• #3
    Haha...absolutely please do pm me. I wouldn't share it or repost it. I am just interested as I enjoy breaking down swings. The golf swing is highly complicated and there are many ways to get the club head from point a to b.

    Comment


    • Clevited
      Clevited commented
      Editing a comment
      I sent PM, another person asked to see them last week so I had them on hand. I will look for some newer ones with driver. Not sure if I have any on my camera but I will look tonight. If you take a look at my other thread I posted a link to, it might explain more of my evolution, theory and current swing issues I am aware of.

  • #4
    Hey man, I’d love to see the swing as well. No ill will intended, I have to say I’ve been interested in your swing for a few months now. I too promise to not share. You should have my email but if not, pm and I’ll get it to you.

    Comment


    • Clevited
      Clevited commented
      Editing a comment
      Sure. Its nothing currently to be proud of but when I can make it work, I can give it everything I've got and hit pretty well. Then a day goes by, and bam, I suck again lol.

      You should consider trying my little experiment
      Last edited by Clevited; 12-05-2017, 05:42 AM.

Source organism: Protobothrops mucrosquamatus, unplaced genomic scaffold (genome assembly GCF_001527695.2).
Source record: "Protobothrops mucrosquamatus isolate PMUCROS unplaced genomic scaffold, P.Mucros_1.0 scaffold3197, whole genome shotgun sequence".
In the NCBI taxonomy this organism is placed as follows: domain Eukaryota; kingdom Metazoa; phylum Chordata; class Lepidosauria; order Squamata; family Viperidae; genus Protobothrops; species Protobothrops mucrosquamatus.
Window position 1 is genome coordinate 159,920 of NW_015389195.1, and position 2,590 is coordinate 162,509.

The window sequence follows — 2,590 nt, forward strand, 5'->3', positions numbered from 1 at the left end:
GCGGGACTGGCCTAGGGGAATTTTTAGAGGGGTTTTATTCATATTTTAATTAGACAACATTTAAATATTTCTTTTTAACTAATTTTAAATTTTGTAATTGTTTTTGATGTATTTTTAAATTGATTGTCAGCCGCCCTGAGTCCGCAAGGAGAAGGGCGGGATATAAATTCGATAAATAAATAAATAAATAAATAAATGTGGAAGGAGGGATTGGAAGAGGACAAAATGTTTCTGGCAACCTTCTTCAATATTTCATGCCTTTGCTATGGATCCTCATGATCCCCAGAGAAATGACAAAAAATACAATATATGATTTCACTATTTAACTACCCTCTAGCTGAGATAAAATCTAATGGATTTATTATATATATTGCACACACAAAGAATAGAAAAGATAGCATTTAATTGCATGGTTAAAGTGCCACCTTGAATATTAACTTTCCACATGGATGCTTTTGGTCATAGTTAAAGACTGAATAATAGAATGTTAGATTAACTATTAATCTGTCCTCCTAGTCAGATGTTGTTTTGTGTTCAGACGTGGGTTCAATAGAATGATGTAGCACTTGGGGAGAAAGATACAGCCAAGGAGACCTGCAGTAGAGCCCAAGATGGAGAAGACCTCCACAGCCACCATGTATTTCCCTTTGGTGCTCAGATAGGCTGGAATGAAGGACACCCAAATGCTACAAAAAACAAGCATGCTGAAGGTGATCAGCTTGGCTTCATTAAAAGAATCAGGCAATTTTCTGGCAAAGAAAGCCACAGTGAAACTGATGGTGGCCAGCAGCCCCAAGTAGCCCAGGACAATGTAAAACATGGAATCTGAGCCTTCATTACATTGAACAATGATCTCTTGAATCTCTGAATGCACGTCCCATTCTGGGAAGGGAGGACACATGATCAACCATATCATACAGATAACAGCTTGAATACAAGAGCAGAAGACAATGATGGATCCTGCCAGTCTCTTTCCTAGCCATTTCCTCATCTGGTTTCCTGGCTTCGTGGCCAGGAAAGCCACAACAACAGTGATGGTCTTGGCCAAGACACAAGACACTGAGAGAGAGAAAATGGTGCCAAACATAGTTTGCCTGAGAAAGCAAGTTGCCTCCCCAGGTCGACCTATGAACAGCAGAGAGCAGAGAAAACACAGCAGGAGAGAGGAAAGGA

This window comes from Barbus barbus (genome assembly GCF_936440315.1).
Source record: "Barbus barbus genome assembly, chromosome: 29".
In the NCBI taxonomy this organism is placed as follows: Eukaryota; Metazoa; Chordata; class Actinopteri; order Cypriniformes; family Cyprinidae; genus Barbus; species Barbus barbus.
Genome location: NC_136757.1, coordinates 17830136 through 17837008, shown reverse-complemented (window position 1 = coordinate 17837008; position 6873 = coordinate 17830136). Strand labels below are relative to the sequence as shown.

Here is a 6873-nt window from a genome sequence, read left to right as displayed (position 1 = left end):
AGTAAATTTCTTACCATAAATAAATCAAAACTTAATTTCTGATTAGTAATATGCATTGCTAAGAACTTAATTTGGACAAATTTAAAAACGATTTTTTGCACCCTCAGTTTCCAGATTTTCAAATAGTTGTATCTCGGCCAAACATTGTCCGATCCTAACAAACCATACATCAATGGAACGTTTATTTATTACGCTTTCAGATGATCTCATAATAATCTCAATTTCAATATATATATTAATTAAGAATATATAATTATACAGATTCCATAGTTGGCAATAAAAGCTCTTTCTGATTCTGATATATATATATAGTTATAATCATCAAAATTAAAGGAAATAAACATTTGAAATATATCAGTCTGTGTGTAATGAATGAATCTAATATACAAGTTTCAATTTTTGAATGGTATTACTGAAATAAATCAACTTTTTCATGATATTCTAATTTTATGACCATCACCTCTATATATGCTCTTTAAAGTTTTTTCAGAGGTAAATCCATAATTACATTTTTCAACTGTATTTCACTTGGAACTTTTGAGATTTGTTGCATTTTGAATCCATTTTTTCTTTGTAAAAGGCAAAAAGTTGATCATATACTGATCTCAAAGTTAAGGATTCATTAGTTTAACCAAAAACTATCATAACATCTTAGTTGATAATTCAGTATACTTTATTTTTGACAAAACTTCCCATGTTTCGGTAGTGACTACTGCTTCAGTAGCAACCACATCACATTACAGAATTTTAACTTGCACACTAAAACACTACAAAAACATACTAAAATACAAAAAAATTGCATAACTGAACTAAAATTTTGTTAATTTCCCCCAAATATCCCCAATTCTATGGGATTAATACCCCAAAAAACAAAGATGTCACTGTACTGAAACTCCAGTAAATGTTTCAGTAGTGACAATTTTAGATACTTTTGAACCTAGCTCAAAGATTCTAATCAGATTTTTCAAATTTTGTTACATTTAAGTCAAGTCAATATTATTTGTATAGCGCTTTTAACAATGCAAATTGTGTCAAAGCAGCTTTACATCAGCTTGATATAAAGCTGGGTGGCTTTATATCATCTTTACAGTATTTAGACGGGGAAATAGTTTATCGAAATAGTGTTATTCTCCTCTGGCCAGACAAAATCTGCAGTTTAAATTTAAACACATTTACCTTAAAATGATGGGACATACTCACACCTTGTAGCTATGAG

• #5
    I can try to get it to you. Would be interesting. I can measure with hmt

    Comment


    • Clevited
      Clevited commented
      Editing a comment
      Excellent, I am looking forward to seeing your numbers.

  • #6
    Ok my average club head speed with my 60 degree choked down was 82.2 mph. So that number divided by 32.5" would be 2.5292. That number multiplied by 45.5" is 115.08.

    Comment


    • Clevited
      Clevited commented
      Editing a comment
      So if you really go after one, is 111 doable for you? From all of the published data I see, most people have about 2-5 mph extra in them them beyond what a typical smooth swing would be for them.

      Edit: Essentially, if my little experiment holds true, your numbers tell me your body has the potential to produce a PEAK driver swing speed of somewhere at or perhaps a little above 111 mph. Take about 95 percent of that to be a typical smooth swing (it can be as high as 98 percent or as low as 90 percent for some. I estimate this based on all of the pga data I have studied). That would put you around 105-106 for a potential average smooth swing.

      If that jives to you, it looks to me like you are almost maximizing your potential and have a very efficient swing.
      Last edited by Clevited; 12-06-2017, 04:55 PM.

    • rhart
      rhart commented
      Editing a comment
      It is probably doable yes...I would probably blow what's left of my back out...but it would be doable...ha

    • Clevited
      Clevited commented
      Editing a comment